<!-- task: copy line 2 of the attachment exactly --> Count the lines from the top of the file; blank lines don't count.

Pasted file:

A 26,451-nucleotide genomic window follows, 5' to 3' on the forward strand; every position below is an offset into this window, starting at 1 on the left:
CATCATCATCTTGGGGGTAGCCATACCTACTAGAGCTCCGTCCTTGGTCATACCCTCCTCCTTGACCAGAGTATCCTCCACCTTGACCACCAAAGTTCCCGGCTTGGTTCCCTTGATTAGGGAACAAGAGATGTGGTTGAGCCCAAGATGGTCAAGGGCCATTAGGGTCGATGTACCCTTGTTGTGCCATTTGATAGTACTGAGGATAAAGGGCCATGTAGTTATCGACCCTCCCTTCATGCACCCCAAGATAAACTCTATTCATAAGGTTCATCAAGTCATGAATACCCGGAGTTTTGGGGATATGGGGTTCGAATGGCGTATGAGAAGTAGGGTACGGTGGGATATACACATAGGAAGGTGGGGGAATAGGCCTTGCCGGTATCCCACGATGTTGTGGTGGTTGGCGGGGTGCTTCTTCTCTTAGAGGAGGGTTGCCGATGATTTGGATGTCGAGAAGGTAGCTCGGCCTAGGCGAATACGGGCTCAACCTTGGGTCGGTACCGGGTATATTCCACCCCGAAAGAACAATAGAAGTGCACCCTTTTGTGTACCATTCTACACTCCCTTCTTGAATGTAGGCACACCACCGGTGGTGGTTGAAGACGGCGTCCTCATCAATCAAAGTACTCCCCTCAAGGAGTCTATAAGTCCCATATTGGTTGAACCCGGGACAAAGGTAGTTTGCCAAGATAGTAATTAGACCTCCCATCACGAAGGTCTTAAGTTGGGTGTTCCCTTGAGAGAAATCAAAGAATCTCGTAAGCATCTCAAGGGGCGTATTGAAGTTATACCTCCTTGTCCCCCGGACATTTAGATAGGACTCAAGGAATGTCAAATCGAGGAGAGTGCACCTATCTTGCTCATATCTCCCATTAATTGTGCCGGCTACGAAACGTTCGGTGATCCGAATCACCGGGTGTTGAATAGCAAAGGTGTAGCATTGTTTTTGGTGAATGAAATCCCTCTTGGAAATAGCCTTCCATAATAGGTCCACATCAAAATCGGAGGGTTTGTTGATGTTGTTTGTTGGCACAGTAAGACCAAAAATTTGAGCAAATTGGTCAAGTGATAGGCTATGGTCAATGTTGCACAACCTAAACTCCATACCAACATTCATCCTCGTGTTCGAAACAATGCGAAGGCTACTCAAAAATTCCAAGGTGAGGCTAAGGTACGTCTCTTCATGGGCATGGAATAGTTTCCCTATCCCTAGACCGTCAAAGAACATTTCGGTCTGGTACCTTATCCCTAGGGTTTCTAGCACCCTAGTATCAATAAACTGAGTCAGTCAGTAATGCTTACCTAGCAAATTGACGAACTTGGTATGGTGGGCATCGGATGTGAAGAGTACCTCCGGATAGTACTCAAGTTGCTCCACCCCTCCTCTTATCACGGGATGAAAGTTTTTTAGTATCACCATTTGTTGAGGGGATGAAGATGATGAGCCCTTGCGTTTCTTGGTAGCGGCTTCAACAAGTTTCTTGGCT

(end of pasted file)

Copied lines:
CATCATCATCTTGGGGGTAGCCATACCTACTAGAGCTCCGTCCTTGGTCATACCCTCCTCCTTGACCAGAGTATCCTCCACCTTGACCACCAAAGTTCCCGGCTTGGTTCCCTTGATTAGGGAACAAGAGATGTGGTTGAGCCCAAGATGGTCAAGGGCCATTAGGGTCGATGTACCCTTGTTGTGCCATTTGATAGTACTGAGGATAAAGGGCCATGTAGTTATCGACCCTCCCTTCATGCACCCCAAGATAAACTCTATTCATAAGGTTCATCAAGTCATGAATACCCGGAGTTTTGGGGATATGGGGTTCGAATGGCGTATGAGAAGTAGGGTACGGTGGGATATACACATAGGAAGGTGGGGGAATAGGCCTTGCCGGTATCCCACGATGTTGTGGTGGTTGGCGGGGTGCTTCTTCTCTTAGAGGAGGGTTGCCGATGATTTGGATGTCGAGAAGGTAGCTCGGCCTAGGCGAATACGGGCTCAACCTTGGGTCGGTACCGGGTATATTCCACCCCGAAAGAACAATAGAAGTGCACCCTTTTGTGTACCATTCTACACTCCCTTCTTGAATGTAGGCACACCACCGGTGGTGGTTGAAGACGGCGTCCTCATCAATCAAAGTACTCCCCTCAAGGAGTCTATAAGTCCCATATTGGTTGAACCCGGGACAAAGGTAGTTTGCCAAGATAGTAATTAGACCTCCCATCACGAAGGTCTTAAGTTGGGTGTTCCCTTGAGAGAAATCAAAGAATCTCGTAAGCATCTCAAGGGGCGTATTGAAGTTATACCTCCTTGTCCCCCGGACATTTAGATAGGACTCAAGGAATGTCAAATCGAGGAGAGTGCACCTATCTTGCTCATATCTCCCATTAATTGTGCCGGCTACGAAACGTTCGGTGATCCGAATCACCGGGTGTTGAATAGCAAAGGTGTAGCATTGTTTTTGGTGAATGAAATCCCTCTTGGAAATAGCCTTCCATAATAGGTCCACATCAAAATCGGAGGGTTTGTTGATGTTGTTTGTTGGCACAGTAAGACCAAAAATTTGAGCAAATTGGTCAAGTGATAGGCTATGGTCAATGTTGCACAACCTAAACTCCATACCAACATTCATCCTCGTGTTCGAAACAATGCGAAGGCTACTCAAAAATTCCAAGGTGAGGCTAAGGTACGTCTCTTCATGGGCATGGAATAGTTTCCCTATCCCTAGACCGTCAAAGAACATTTCGGTCTGGTACCTTATCCCTAGGGTTTCTAGCACCCTAGTATCAATAAACTGAGTCAGTCAGTAATGCTTACCTAGCAAATTGACGAACTTGGTATGGTGGGCATCGGATGTGAAGAGTACCTCCGGATAGTACTCAAGTTGCTCCACCCCTCCTCTTATCACGGGATGAAAGTTTTTTAGTATCACCATTTGTTGAGGGGATGAAGATGATGAGCCCTTGCGTTTCTTGGTAGCGGCTTCAACAAGTTTCTTGGCT